b l a c k B o x
Plato introduced the κυβερνήτης (kubernḗtēs); the person who has acquired the art of steersmanship, as a metaphor for the adequate manager of a system.
It became the 𝘨𝘶𝘣𝘦𝘳𝘯𝘢𝘵𝘰𝘳 in Latin.
And the 𝘨𝘰𝘷𝘦𝘳𝘯𝘰𝘳 in English.
André-Marie Ampère suggested that the future science of government should be called ‘𝘭𝘢 𝘤𝘺𝘣𝘦𝘳𝘯𝘦𝘵𝘪𝘲𝘶𝘦.
In 1947 Norbert Wiener coined the term 𝘤𝘺𝘣𝘦𝘳𝘯𝘦𝘵𝘪𝘤𝘴 as a name for the science of control and communication in the animal and the machine. The science was established at the dawn of the digital epoch by a group of extraordinary people to provide humanity the ability to steer their systems through rapidly increasing complexity and to develop a functional frame for a healthy human-machine relationship. Due to the universality of cybernetics, many fields such as engineering, medicine, biology, sociology or psychology easily absorbed axioms and key concepts. From this emerged a new set of sciences that delivered tremendous achievements but swiftly became uprooted from their origin.
As a result, a core value of cybernetics – transdisciplinary dialogue, evaporated. The loss of dialogue is naturally accompanied by a deteriorated learning process and ethical decline.
That’s not a functional frame.
So, back to Plato!
Plato, The Republic, book VI:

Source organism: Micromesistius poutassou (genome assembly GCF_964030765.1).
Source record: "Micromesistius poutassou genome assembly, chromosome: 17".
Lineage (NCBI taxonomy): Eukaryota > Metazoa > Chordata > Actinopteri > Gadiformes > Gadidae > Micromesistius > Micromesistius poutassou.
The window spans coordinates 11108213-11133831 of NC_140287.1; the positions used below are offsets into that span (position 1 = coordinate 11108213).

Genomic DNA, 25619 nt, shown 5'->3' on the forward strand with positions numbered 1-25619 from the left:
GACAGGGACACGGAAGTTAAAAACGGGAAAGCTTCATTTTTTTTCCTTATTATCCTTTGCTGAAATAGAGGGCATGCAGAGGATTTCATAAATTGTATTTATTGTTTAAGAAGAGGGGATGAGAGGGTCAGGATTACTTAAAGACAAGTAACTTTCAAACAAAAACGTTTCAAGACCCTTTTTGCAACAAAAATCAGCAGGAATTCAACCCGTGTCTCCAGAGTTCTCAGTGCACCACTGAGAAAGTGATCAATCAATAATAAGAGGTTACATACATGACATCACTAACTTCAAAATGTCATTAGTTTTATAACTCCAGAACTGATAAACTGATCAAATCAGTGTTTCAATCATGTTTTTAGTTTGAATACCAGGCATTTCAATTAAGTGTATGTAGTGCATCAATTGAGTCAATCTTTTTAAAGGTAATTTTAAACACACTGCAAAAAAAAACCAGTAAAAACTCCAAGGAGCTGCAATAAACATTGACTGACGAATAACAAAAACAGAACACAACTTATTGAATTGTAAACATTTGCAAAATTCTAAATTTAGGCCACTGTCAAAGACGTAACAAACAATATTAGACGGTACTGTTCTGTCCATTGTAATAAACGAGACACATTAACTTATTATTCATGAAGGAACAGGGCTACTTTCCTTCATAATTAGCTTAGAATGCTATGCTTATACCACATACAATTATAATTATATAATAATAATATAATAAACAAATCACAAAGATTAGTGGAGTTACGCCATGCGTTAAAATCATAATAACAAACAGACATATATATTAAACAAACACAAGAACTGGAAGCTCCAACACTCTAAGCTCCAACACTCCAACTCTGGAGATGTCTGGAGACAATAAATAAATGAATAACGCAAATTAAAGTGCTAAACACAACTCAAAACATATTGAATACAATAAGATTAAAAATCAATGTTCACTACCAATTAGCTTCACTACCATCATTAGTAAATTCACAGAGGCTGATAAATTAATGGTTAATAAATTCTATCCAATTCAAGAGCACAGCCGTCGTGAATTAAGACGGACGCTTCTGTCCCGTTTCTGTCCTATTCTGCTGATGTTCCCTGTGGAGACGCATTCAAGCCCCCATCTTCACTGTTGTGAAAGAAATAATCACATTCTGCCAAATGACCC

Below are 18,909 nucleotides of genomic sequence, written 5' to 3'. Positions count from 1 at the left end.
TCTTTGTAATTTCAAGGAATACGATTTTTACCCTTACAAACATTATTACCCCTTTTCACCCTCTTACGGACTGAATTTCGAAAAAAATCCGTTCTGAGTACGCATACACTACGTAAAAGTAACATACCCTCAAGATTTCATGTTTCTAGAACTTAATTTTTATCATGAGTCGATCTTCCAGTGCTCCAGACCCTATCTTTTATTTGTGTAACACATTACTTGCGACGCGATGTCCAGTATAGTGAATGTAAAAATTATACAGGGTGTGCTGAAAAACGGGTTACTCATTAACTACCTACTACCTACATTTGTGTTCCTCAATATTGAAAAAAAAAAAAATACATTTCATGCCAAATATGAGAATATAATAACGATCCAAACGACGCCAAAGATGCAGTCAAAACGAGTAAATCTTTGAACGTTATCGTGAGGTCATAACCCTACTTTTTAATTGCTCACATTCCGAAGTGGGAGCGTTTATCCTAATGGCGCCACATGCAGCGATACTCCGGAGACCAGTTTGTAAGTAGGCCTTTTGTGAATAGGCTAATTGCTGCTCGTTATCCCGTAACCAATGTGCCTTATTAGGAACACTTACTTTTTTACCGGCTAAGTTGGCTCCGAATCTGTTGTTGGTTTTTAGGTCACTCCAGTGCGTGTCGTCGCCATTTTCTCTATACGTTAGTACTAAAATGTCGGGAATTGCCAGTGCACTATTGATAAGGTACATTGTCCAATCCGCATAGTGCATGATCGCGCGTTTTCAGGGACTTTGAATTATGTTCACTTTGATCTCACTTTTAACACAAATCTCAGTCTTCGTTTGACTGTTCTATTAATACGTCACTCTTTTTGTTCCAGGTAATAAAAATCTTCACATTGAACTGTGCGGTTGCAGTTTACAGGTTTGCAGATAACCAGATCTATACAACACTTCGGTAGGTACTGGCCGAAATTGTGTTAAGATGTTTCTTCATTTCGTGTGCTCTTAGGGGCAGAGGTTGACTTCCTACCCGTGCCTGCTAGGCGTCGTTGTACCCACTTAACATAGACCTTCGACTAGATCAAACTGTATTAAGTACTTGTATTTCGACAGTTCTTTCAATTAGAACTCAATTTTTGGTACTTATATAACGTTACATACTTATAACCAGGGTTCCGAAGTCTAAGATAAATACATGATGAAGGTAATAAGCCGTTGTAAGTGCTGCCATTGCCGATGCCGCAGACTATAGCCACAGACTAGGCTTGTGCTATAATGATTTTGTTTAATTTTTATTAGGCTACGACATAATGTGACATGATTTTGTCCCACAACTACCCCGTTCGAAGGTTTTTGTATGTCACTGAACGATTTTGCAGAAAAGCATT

“Imagine a situation like this, on one ship or many: a captain who outstrips everyone on board in size and in strength, but nearsighted, partially deaf, and with knowledge of sailing to match; sailors in mutiny over the navigation, each thinking that he ought to steer, though none has learned the skill or can point to his teacher or to the time when he learned it, who deny in fact that navigation can even be taught and are ready to cut down anyone who says that it can, always swarming around the captain begging for the wheel and sometimes, if one group persuades him and another does not, the one kills off the other or pitches them overboard, and, having stupified the noble skipper with drugs or wine, they take over and revel and party on the ship’s stores and sail as you’d expect of such rowdies, and on top of it all they praise as a navigator and sailor with knowledge of shipcraft the man who’s sharpest at persuading or coercing the captain into letting them rule, but denounce as useless a man who lacks this ability, refusing even to hear that a navigator must necessarily study the seasons and climates, the sky, the stars, the winds and everything else that pertains to his craft if he’s to become a true shipmaster, and that he will be a navigator whether anyone wants it or not, and disbelieving that 𝙩𝙝𝙚𝙧𝙚 𝙞𝙨 𝙖 𝙨𝙠𝙞𝙡𝙡 𝙤𝙧 𝙥𝙧𝙖𝙘𝙩𝙞𝙘𝙚 𝙤𝙛 𝙨𝙩𝙚𝙚𝙧𝙞𝙣𝙜 𝙩𝙝𝙖𝙩 𝙘𝙖𝙣 𝙗𝙚 𝙖𝙘𝙦𝙪𝙞𝙧𝙚𝙙 along with navigation. In such a state of affairs, is it any wonder that the true navigator is called a useless, babbling stargazer by the crews of such topsy-turvy ships?”(1) Facebook
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